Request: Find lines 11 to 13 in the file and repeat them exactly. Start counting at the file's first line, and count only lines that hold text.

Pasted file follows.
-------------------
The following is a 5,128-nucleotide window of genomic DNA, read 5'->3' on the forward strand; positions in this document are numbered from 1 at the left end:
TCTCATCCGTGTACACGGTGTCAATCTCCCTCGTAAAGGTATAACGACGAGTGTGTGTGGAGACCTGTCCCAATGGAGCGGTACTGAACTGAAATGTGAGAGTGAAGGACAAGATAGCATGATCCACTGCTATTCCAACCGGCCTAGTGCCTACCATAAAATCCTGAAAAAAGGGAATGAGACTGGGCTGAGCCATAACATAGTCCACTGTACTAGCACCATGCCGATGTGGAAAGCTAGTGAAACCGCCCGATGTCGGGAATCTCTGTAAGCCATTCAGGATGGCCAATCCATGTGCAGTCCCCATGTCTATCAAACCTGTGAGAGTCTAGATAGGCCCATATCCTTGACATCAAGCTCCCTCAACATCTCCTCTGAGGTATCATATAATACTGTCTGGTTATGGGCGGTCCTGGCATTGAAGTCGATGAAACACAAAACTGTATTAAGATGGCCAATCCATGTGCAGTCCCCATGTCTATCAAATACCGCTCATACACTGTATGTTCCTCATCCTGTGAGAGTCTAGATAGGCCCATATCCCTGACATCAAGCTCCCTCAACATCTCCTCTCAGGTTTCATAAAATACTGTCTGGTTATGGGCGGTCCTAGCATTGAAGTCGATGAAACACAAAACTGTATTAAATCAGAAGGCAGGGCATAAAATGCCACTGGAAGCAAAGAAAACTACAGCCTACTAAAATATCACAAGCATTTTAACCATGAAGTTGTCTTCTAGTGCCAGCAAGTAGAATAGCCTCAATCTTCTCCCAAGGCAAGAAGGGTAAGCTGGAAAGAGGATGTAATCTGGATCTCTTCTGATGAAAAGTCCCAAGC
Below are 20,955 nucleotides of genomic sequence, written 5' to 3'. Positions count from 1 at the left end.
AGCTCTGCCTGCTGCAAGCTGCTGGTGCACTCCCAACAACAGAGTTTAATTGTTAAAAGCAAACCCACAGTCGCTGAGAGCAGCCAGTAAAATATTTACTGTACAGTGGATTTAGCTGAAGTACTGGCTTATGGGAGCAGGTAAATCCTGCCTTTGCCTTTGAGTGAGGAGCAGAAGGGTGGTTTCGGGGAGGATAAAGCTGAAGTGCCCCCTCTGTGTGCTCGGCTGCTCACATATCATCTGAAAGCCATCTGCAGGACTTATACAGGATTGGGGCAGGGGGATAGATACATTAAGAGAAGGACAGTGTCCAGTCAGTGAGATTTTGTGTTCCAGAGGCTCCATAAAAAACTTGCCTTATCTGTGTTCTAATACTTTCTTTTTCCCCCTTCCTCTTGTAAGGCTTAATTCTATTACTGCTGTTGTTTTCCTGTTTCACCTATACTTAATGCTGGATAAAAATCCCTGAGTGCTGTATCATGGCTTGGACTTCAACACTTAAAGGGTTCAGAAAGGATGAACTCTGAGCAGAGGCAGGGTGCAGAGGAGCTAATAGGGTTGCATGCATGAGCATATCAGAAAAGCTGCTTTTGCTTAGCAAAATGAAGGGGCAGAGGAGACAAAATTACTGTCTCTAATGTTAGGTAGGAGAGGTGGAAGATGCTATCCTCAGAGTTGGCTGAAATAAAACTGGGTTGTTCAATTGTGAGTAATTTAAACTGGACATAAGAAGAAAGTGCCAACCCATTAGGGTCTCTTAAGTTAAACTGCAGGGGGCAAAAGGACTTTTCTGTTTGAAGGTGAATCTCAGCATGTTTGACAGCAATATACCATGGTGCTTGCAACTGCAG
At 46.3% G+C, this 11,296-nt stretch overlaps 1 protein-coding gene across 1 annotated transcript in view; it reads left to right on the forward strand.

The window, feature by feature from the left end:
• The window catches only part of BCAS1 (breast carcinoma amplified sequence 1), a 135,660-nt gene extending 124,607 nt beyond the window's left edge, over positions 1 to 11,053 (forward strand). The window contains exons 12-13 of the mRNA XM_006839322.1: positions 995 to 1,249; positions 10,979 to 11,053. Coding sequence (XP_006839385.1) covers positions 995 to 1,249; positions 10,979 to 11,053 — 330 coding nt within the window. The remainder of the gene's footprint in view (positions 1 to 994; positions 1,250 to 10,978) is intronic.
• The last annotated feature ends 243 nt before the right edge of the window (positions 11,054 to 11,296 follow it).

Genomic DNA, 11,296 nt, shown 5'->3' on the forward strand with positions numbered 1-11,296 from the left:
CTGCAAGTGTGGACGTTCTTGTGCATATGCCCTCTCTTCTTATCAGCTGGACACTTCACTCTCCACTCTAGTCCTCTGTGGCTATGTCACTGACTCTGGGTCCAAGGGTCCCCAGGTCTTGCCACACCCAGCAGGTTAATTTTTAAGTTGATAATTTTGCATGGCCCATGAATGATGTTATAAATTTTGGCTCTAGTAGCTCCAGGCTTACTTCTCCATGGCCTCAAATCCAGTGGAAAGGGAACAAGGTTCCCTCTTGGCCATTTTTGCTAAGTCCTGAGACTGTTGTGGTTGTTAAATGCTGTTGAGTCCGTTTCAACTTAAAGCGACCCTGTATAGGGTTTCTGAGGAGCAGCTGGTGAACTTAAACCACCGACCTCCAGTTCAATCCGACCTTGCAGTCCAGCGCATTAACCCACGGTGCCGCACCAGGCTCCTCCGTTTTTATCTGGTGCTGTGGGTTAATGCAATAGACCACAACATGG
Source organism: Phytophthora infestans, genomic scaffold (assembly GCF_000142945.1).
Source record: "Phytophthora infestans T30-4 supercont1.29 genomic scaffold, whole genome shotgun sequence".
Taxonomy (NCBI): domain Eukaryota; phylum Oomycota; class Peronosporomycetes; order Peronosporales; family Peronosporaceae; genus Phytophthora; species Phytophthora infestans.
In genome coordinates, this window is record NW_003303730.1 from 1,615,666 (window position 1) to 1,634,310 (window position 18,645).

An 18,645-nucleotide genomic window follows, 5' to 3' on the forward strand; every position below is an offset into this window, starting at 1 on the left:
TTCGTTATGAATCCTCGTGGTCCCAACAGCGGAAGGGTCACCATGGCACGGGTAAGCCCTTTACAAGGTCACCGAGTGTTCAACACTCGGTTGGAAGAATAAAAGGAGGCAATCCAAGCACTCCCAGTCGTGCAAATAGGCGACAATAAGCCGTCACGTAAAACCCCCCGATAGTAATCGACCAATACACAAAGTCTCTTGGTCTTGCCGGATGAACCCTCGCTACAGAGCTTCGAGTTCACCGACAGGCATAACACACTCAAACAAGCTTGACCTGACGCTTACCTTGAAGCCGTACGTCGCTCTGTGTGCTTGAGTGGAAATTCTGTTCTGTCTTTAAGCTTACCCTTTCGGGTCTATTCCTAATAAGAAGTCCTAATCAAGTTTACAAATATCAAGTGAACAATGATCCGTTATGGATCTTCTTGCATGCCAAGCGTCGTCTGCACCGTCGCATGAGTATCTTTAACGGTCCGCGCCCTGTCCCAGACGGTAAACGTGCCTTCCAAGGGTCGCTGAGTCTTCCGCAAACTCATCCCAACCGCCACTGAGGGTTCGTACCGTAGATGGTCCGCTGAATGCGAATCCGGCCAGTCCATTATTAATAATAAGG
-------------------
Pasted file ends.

Source organism: Phytophthora infestans, genomic scaffold (assembly GCF_000142945.1).
Source record: "Phytophthora infestans T30-4 supercont1.29 genomic scaffold, whole genome shotgun sequence".
Taxonomy (NCBI): domain Eukaryota; phylum Oomycota; class Peronosporomycetes; order Peronosporales; family Peronosporaceae; genus Phytophthora; species Phytophthora infestans.